Bright Light Exposure for Neoplasms, Brain

Phase-Based Progress Estimates
Texas Children's Hospital, Houston, TX
Neoplasms, Brain+1 More
Bright Light Exposure - Behavioral
< 65
All Sexes
What conditions do you have?

Study Summary

Children and adolescents treated for a brain tumor often experience fatigue and cognitive symptoms, such as slowed information processing and inattention. These symptoms may cause difficulty carrying out daily activities at home and at school. There are few well-researched, non-pharmacological interventions aimed at improving symptoms of fatigue and by extension cognitive symptoms. Systematic bright light exposure has been shown to improve symptoms of fatigue in adult survivors of cancer and children treated for some forms of cancer. This is a pilot/feasibility study and the first known study in children treated for a brain tumor. Findings from this study will be used to help plan a larger study to examine the effectiveness of this intervention and mechanisms of action. PRIMARY OBJECTIVE: To evaluate feasibility and adherence in a study of systematic bright light exposure used to improve fatigue and cognitive efficiency in survivors of pediatric brain tumor, including rates of enrollment, adherence, and acceptability. SECONDARY OBJECTIVES: To estimate the effect size of change in fatigue associated with bright light exposure. To estimate the effect size of change in cognitive efficiency associated with bright light exposure.

Eligible Conditions

  • Neoplasms, Brain

Treatment Effectiveness

Effectiveness Progress

1 of 3

Other trials for Neoplasms, Brain

Study Objectives

3 Primary · 2 Secondary · Reporting Duration: Once, at completion of intervention (Week 6)

Week 6
Percent of sessions completed during all 6 weeks of bright or dim light exposure
Week 6
Change in fatigue outcome
Change in neurobehavioral outcome
Week 6
Percent of participants rating the intervention as acceptable by indicating that they would recommend this intervention to other survivors.
Once, prior to enrollment
Percent of approached participants who consent to study participation

Trial Safety

Safety Progress

1 of 3

Other trials for Neoplasms, Brain

Trial Design

2 Treatment Groups

Bright Light Exposure
1 of 2
Dim Light Exposure
1 of 2
Active Control
Non-Treatment Group

40 Total Participants · 2 Treatment Groups

Primary Treatment: Bright Light Exposure · Has Placebo Group · N/A

Bright Light ExposureActiveComparator Group · 2 Interventions: Bright Light Exposure, Cognitive Assessment · Intervention Types: Behavioral, Other
Dim Light ExposurePlaceboComparator Group · 2 Interventions: Dim Light Exposure, Cognitive Assessment · Intervention Types: Behavioral, Other

Trial Logistics

Trial Timeline

Approximate Timeline
Screening: ~3 weeks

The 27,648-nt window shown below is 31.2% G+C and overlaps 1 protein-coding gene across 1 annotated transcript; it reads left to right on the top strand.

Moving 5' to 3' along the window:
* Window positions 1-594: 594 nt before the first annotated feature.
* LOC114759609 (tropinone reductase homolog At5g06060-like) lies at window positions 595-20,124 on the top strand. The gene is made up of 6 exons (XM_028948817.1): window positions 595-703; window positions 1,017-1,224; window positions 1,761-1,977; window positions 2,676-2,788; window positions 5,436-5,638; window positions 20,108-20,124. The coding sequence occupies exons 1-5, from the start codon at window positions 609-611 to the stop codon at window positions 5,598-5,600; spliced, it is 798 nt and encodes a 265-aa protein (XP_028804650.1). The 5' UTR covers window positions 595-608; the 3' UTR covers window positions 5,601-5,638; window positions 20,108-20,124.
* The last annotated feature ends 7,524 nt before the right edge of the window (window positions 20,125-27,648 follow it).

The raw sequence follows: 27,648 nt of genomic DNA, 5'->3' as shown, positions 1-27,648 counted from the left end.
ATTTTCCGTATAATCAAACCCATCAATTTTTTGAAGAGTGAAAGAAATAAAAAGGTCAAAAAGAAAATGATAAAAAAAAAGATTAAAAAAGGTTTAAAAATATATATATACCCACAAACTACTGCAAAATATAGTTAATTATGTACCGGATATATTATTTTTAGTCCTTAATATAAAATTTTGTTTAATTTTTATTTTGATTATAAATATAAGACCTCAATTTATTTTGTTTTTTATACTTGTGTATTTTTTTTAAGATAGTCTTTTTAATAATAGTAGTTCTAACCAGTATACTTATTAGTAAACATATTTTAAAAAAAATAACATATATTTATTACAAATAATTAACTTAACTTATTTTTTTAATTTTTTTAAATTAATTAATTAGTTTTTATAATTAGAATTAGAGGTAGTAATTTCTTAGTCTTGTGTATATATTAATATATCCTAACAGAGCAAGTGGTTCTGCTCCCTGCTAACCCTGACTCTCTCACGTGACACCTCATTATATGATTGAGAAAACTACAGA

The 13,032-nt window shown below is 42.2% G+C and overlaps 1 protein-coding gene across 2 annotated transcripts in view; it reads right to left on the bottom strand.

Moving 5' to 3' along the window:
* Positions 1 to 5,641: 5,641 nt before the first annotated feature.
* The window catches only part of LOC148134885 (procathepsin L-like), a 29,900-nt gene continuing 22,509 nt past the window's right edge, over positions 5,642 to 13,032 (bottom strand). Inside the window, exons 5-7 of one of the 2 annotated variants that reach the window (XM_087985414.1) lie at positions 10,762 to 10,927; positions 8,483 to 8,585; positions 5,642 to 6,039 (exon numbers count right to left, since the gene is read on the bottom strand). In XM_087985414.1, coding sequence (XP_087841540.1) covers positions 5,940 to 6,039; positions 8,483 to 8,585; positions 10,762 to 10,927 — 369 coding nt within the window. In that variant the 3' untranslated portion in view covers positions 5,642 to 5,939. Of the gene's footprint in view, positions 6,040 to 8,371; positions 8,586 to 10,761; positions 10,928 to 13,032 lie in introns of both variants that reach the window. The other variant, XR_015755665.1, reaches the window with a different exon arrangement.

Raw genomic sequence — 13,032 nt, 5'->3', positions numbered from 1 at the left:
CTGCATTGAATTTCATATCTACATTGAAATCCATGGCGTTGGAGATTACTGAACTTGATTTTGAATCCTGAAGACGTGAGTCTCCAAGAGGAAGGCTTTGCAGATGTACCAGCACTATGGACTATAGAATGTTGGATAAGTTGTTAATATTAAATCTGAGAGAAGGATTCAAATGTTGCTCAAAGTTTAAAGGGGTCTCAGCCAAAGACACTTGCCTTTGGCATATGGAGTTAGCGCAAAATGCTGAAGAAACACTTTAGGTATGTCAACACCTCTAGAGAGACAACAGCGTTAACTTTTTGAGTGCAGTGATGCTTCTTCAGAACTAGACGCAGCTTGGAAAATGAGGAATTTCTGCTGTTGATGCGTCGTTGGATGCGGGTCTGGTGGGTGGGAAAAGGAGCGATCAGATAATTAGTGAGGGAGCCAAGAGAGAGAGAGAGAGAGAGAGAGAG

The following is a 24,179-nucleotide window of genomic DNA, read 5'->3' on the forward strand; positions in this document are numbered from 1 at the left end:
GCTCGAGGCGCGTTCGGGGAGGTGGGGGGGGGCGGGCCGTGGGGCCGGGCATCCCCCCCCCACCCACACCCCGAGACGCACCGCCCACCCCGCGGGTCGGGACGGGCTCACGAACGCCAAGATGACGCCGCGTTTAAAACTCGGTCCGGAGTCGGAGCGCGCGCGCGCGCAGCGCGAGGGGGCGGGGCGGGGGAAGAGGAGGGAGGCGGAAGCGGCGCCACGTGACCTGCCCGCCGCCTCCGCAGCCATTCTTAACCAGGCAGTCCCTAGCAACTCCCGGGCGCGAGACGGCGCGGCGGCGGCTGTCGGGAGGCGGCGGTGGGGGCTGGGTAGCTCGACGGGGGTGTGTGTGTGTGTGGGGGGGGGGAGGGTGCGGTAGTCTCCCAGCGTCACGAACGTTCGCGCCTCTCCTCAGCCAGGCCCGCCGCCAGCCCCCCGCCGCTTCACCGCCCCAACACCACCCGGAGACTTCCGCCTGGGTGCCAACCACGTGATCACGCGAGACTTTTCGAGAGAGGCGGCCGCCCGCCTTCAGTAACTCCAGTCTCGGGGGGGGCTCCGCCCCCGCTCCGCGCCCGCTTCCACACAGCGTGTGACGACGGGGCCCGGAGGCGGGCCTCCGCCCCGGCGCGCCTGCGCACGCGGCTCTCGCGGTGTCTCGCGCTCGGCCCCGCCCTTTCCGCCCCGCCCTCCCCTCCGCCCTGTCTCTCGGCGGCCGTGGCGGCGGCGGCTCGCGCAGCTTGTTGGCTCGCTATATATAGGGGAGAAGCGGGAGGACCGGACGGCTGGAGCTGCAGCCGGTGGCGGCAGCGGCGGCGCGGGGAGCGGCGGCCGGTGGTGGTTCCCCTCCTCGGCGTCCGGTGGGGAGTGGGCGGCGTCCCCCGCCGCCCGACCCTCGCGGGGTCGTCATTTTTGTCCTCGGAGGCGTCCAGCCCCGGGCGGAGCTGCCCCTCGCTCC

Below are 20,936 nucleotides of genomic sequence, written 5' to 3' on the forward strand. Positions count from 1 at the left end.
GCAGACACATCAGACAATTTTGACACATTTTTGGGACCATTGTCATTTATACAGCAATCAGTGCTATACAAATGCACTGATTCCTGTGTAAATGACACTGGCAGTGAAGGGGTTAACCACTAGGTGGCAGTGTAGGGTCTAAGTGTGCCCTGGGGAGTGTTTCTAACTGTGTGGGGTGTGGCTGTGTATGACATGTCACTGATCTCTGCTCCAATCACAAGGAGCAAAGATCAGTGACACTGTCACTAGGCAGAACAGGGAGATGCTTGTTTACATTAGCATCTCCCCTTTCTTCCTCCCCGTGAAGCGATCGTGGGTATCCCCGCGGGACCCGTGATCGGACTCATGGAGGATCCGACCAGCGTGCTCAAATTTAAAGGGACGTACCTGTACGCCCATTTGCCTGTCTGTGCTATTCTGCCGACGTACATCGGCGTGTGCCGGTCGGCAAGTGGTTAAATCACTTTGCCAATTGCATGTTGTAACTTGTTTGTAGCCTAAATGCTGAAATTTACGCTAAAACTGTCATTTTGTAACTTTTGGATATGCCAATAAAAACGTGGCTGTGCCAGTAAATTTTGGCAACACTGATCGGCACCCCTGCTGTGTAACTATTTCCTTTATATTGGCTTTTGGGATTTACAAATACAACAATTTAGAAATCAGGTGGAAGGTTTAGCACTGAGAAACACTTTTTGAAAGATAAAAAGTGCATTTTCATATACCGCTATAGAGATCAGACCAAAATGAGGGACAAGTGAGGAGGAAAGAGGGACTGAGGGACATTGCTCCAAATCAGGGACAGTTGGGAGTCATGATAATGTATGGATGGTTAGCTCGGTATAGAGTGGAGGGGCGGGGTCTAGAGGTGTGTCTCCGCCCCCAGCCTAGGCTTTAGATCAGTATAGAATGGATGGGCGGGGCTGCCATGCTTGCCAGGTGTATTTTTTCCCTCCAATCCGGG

Treatment: Varies
Reporting: once, at completion of intervention (week 6)
Closest Location: Texas Children's Hospital · Houston, TX
Photo of Houston 1Photo of Houston 2Photo of Houston 3
2005First Recorded Clinical Trial
4 TrialsResearching Neoplasms, Brain
311 CompletedClinical Trials

Who is running the clinical trial?

National Institute of Nursing Research (NINR)NIH
514 Previous Clinical Trials
284,490 Total Patients Enrolled
St. Jude Children's Research HospitalOTHER
390 Previous Clinical Trials
5,294,587 Total Patients Enrolled
17 Trials studying Neoplasms, Brain
3,189 Patients Enrolled for Neoplasms, Brain
Baylor College of MedicineLead Sponsor
910 Previous Clinical Trials
5,981,726 Total Patients Enrolled
1 Trials studying Neoplasms, Brain
119 Patients Enrolled for Neoplasms, Brain
Kimberly P Raghubar, PhDPrincipal InvestigatorBaylor College of Medicine - Texas Children's Hospital
Heather M Conklin, PhDPrincipal InvestigatorSt. Jude Children's Research Hospital

Eligibility Criteria

Age < 65 · All Participants · 10 Total Inclusion Criteria

Mark “yes” if the following statements are true for you:
You have been diagnosed with a brain tumor and have been treated for it at Texas Children's Hospital.
You have had a diagnosis of cancer for at least 3 years.
Endorsed mild to moderate symptoms of fatigue on the PROMIS.
You have adequate vision for computerized tasks.

About The Reviewer

Michael Gill preview

Michael Gill - B. Sc.

First Published: October 9th, 2021

Last Reviewed: August 12th, 2022

Michael Gill holds a Bachelors of Science in Integrated Science and Mathematics from McMaster University. During his degree he devoted considerable time modeling the pharmacodynamics of promising drug candidates. Since then, he has leveraged this knowledge of the investigational new drug ecosystem to help his father navigate clinical trials for multiple myeloma, an experience which prompted him to co-found Power Life Sciences: a company that helps patients access randomized controlled trials.